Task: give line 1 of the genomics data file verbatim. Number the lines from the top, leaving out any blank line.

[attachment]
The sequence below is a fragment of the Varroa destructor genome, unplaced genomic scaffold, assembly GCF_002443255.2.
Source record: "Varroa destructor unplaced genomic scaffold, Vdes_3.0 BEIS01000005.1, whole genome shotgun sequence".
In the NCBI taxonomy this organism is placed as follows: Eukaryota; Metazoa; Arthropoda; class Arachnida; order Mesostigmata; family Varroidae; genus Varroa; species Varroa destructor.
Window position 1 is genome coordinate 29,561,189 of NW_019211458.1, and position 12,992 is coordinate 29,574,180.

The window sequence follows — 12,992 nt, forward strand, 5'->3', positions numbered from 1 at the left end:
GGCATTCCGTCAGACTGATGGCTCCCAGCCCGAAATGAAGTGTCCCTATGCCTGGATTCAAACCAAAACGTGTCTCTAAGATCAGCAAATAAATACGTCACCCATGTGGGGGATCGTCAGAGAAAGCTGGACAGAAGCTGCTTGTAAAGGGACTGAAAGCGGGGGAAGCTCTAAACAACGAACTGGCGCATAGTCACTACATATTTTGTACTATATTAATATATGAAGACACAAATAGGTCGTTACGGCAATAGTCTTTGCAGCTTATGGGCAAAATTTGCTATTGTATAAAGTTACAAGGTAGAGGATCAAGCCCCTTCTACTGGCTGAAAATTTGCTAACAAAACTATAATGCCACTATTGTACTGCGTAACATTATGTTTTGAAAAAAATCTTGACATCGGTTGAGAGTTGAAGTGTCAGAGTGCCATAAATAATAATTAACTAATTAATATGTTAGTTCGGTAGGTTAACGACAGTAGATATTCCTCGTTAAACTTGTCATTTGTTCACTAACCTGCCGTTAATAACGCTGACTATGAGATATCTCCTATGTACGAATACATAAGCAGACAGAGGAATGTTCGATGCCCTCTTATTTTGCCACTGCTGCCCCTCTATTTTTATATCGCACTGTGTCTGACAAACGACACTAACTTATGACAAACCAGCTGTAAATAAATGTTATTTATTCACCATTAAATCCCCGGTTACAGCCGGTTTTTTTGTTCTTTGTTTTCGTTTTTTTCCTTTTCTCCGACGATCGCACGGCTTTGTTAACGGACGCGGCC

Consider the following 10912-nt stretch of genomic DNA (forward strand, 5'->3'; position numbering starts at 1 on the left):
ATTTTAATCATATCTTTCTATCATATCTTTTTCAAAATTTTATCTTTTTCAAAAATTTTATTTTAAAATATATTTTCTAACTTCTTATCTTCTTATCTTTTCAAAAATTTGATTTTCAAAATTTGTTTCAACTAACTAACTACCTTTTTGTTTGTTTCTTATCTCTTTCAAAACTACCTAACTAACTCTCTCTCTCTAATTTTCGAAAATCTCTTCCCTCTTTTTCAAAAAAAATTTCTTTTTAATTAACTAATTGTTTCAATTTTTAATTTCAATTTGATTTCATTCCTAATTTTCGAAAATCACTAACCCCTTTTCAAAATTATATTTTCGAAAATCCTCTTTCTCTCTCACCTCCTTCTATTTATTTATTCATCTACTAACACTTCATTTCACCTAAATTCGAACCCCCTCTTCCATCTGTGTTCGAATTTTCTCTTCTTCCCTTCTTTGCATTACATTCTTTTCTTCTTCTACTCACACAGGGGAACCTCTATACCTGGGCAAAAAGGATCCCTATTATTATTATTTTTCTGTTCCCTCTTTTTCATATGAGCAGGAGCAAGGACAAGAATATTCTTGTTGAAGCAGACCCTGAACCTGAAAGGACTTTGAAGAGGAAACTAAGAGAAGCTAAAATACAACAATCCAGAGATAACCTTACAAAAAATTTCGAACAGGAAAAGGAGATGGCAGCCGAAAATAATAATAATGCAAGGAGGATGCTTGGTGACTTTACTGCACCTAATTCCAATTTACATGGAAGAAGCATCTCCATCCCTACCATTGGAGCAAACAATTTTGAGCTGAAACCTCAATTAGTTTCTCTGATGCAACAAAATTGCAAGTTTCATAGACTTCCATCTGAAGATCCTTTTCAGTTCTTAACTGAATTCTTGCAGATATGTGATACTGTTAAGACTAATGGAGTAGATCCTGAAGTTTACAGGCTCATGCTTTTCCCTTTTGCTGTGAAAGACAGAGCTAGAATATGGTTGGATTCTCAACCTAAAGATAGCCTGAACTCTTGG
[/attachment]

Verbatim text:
The sequence below is a fragment of the Varroa destructor genome, unplaced genomic scaffold, assembly GCF_002443255.2.